A spatially extended system is said to be dispersive when the speed of propagation of a wave depends upon that wave's frequency. Linear dispersive effects play a fundamental role in the study of a large number of physical scenarios and there has been an explosion of results concerning semi-linear dispersive equations. Nevertheless there are situations in which the speed of propagation of a wave depends on the wave's frequency as well as its amplitude. That is to say the mechanism which generates dispersion is nonlinear. It is the purpose of this project to develop mathematically rigorous theory for such equations when the nonlinear dispersive effects are degenerate (i.e., they vanish very rapidly as the amplitude tends to zero). The degeneracy of the equations allows for the existence of classical solutions which are not smooth and there is substantial numerical and formal evidence that cases arise in which degenerate dispersion leads to catastrophic instability akin to that of a backwards heat equation. Consequently, one of the principal goals of the project is to develop the existence theory for degenerate dispersive partial differential equations.

Degenerate dispersive equations arise as models for the dynamics of chains and lattices of hard spheres. Experimental results demonstrate that such chains exhibit tightly focused pulses which are easily generated and highly tunable. These narrow pulses are expected to find uses in non-destructive testing, shock absorption, remote sensing and medical imaging. At this time, there is no theoretically rigorous explanation for the stability and robust nature of these pulses. Though there are results concerning similar physical problems where the dispersive effects are not degenerate, they rely strongly on the fact that slow moving pulses are very wide and very small in amplitude. In the case of hard spheres, the interesting pulse solutions have a fixed width, independent of speed and amplitude and it is not obvious how to extend the known results to this case. A primary goal of the project is developing mathematical tools for the study of the stability and robustness of such pulses. The inclusion and training of graduate and undergraduate students is an integral part of this project. Among other projects, undergraduate students will be involved into investigation of an important application, models for traffic flow.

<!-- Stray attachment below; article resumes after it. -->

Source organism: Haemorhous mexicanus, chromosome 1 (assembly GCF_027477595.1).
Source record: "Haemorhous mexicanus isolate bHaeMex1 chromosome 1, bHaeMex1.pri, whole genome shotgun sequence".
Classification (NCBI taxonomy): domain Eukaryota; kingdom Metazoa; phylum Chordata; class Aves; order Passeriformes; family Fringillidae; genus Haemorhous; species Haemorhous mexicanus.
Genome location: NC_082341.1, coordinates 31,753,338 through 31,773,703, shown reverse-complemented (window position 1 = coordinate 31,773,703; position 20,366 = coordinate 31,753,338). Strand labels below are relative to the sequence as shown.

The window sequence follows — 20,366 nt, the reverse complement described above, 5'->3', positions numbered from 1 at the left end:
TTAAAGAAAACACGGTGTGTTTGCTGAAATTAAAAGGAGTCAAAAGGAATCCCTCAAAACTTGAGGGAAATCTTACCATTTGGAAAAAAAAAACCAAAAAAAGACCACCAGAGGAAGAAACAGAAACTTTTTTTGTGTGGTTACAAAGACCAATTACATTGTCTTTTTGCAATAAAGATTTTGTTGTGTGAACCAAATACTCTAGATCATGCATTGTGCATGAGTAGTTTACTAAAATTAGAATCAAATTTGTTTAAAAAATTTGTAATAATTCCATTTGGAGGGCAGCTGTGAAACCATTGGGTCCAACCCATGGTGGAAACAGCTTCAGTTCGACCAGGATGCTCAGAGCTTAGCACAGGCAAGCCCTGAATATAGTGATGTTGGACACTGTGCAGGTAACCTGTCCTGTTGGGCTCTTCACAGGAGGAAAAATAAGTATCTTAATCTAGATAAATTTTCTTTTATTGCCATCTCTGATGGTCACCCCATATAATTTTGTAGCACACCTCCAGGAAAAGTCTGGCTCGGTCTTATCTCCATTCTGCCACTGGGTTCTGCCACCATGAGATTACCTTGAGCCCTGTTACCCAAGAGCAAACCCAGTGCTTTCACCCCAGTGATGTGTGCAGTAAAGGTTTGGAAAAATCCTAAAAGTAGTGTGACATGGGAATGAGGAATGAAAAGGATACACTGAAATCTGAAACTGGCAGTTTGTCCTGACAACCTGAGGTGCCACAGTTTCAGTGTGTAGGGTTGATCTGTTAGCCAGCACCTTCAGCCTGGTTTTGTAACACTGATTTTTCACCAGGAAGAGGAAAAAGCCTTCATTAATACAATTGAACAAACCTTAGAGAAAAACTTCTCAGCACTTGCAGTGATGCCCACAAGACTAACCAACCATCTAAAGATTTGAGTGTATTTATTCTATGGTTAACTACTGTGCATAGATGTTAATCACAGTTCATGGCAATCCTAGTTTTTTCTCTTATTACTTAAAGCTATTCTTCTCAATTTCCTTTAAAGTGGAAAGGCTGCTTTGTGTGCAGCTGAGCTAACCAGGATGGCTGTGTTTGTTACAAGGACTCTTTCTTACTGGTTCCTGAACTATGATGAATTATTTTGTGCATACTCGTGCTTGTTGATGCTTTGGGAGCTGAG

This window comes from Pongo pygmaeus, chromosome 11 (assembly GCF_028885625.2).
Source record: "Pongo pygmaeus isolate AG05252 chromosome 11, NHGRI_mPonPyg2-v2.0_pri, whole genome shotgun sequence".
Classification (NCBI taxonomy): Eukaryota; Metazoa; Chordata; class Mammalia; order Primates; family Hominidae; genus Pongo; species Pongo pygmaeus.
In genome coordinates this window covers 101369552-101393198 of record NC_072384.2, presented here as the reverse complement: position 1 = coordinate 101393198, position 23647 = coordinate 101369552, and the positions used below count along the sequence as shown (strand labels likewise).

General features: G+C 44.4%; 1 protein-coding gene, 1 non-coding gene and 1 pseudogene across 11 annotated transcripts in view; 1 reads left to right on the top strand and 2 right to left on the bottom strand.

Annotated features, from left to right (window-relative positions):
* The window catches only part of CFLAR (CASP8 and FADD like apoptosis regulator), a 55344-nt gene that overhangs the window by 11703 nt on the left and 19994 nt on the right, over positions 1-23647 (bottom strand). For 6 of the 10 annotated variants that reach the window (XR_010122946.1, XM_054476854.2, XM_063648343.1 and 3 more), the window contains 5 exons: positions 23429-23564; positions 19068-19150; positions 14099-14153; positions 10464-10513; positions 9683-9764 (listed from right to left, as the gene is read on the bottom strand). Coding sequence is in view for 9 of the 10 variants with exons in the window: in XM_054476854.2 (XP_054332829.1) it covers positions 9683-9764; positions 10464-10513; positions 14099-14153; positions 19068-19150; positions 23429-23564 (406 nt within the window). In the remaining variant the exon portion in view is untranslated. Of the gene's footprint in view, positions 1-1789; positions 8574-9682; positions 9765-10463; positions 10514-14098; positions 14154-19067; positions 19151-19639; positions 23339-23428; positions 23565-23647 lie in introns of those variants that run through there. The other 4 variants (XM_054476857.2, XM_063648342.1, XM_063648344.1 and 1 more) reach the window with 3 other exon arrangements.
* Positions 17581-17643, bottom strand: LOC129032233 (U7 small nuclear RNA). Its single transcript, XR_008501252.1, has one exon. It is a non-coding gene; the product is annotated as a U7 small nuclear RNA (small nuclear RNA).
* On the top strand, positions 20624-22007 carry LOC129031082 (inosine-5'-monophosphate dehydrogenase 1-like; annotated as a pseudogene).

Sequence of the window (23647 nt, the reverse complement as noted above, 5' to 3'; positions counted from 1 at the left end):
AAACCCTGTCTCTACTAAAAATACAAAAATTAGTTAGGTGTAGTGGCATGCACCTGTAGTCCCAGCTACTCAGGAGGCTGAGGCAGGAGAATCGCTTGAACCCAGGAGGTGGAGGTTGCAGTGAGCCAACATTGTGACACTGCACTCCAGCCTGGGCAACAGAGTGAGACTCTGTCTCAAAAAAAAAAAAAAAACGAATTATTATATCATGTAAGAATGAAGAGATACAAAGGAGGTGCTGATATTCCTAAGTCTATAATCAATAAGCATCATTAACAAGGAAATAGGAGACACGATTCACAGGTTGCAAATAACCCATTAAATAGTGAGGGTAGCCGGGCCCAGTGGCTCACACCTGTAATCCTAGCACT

National Science Foundation (NSF)
Division of Mathematical Sciences (DMS)
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Henry A. Warchall
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Drexel University
United States
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